Hello everyone and welcome to this week’s video.
On Tuesday the Queen’s baton relay arrived in Hereford as part of its journey round the country in anticipation of the Commonwealth Games. There are some wonderful stories of the people chosen to carry it for the various stages of the route. Some had raised huge amounts for charity, others were disability campaigners who’s work had made a big difference in the lives of many people. Others had overcome huge challenges in their own lives and inspired others. I was supposed to be leading part of it on my motorbike but in an epic fail didn’t co-ordinate with the stewards properly so watched it run past me by Victoria Bridge!
The crowd came together to cheer people on and celebrate. It was a celebration not just of the participants and joy of sport but the power of community. These great sporting events draw people together with a shared passion to support our athletes. But these events are fleeting. The shared bonhomie of the moment produces an adrenalin rush. Music festivals can produce the same effect – an endorphin rush from sharing the moment, which just about allows you to endure the squalor of the toilets for a few days. These things are enjoyable (if you like that sort of thing) but it isn’t quite the same as the community the scriptures envisage.
The word is overused. People talk about online communities. They aren’t really. They are usually gatherings of people who share a common interest. They require little commitment and break up and reform as the members fall out with each other – which, as the connections are online and thus miss out most of the nuances of communication - happens frequently.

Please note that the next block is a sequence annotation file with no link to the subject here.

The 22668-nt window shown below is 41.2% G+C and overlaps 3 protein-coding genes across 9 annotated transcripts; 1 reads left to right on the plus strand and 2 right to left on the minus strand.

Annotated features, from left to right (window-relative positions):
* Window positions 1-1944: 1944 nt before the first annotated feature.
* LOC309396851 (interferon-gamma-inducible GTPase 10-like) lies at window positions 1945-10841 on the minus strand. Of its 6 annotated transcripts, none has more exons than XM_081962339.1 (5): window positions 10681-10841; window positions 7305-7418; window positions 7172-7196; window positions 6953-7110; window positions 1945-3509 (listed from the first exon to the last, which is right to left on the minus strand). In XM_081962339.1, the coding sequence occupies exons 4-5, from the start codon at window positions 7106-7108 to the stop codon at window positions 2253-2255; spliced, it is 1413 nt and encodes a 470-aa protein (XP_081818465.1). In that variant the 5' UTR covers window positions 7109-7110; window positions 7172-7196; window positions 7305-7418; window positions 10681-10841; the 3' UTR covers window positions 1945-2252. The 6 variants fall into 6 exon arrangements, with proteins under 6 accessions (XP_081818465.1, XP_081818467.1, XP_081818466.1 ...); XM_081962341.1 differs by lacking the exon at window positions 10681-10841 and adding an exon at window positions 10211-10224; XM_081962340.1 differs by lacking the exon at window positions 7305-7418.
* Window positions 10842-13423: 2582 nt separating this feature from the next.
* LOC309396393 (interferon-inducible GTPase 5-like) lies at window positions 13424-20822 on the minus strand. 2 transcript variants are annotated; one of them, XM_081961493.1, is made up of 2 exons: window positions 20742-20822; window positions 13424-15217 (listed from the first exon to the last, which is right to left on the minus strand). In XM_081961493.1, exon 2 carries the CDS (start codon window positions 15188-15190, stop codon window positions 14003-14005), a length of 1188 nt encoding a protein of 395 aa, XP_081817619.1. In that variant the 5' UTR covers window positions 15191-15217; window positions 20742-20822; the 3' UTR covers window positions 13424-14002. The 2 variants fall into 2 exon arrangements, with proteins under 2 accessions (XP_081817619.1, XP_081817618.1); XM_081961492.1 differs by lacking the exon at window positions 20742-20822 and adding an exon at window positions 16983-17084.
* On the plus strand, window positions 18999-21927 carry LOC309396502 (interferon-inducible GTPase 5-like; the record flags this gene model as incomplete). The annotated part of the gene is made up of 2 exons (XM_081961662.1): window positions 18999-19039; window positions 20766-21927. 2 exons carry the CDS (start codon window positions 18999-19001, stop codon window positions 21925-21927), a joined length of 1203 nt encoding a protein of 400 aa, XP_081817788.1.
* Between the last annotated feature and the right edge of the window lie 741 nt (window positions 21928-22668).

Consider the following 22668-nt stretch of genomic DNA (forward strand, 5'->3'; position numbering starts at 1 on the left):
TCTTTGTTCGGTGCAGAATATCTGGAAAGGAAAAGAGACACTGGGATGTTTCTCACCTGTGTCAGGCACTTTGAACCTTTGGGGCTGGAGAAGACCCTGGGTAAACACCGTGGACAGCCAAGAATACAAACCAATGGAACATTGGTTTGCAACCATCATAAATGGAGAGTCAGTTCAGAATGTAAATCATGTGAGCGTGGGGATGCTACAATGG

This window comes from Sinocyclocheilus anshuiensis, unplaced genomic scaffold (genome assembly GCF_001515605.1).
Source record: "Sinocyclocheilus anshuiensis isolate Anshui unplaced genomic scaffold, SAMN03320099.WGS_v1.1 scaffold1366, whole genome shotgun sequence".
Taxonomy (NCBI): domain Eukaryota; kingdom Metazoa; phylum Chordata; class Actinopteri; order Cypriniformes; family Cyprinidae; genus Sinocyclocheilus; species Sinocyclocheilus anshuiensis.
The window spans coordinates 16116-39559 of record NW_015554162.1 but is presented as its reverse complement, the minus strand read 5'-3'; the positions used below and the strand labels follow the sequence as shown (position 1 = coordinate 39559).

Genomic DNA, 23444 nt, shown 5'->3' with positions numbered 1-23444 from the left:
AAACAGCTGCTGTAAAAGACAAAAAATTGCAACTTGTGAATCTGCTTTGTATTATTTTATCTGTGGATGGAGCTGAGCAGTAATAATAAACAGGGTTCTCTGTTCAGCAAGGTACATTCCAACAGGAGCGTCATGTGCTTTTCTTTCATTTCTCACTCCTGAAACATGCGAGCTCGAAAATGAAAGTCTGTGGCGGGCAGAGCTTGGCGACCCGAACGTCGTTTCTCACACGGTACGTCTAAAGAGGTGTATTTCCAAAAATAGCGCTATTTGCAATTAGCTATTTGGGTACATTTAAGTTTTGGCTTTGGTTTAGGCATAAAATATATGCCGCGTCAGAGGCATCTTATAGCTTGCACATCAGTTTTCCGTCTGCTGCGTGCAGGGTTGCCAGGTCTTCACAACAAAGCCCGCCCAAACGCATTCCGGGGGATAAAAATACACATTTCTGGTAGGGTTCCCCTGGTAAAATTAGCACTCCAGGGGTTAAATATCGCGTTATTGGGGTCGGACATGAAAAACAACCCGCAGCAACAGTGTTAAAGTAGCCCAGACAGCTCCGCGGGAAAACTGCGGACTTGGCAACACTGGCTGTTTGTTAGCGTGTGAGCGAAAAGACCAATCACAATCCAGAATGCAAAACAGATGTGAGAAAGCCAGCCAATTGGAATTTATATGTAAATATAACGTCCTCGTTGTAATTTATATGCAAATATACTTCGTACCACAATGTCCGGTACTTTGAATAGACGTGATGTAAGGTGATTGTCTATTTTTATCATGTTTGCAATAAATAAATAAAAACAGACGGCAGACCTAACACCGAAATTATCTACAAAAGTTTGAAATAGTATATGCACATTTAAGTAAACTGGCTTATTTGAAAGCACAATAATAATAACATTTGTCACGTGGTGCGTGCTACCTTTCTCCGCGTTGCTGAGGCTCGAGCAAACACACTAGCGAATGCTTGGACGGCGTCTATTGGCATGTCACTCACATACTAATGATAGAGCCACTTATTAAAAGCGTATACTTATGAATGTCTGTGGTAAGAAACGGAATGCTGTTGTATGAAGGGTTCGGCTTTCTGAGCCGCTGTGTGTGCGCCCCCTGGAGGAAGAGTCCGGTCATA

Real community is a hard-won thing, and requires both difference and the social and emotional skills to deal with conflict. Paul described the church as the body of Christ and used pictures of parts of the body to emphasise both the necessity of the individual parts and the reality of interdependence for all to function properly. A dear friend was once the chaplain of a well-known Christian community. The young people who joined often did so with rose tinted spectacles. They expected a group of Christians sharing life together would be a wonderful experience. A few weeks in they discovered that real community exposes the weak spots and foibles that you can conceal in fleeting social interactions on your own terms. There were joys in the shared life but real struggle and pain as well. At the end of a year they were different people, and had moved a long way in their Christian journey. They discovered new sins they didn’t even know they had to confess. As Proverbs 27: 17 says, “As iron sharpens iron, so one person sharpens another.”
This is why the New Testament makes so many references to ‘one another’. Jesus says it all the time in John’s Gospel. Loving one another deeply presumes a deep relationship of trust, where we move beyond superficial relating and colluding with one another’s faults for fear of seeming judgemental. It is a love that offers unconditional positive regard, but in that context allows the possibility of mutual challenge as well. And that challenge is often not through mutual critique but through seeing the holiness of others. In my own journey the greatest ‘aha’ moments have been when I’ve seen a fellow Christian doing or saying something in a way I knew I should have said or done it. The example drove me to God in deeper prayer to ask for his help to change. Such communities recognise that we are all created in the image of God, and therefore uniquely precious and valued, but also broken in manifold ways that we are often blind to. There is no fear in the exposure of faults through the convicting of the Holy Spirit. God brings things to our attention for repentance; not to condemn, but to heal and redeem.
Such community is rare and difficult to create, but it is part of the mission of the Church, not just in monastic communities but in little local churches as well. I think Jesus envisaged we would be not just communities of worship and mission, but of spiritual formation as well. I dare to believe that such communities combining unconditional love with challenge and exhortation would be attractive to a culture starved of real connection. Fleeting online communities, or endorphin generating cultural or musical experiences do draw people together. They are wonderful and to be celebrated, just like Tuesday’s baton relay, but they aren’t what we were really made for. They are just signposts to something deeper.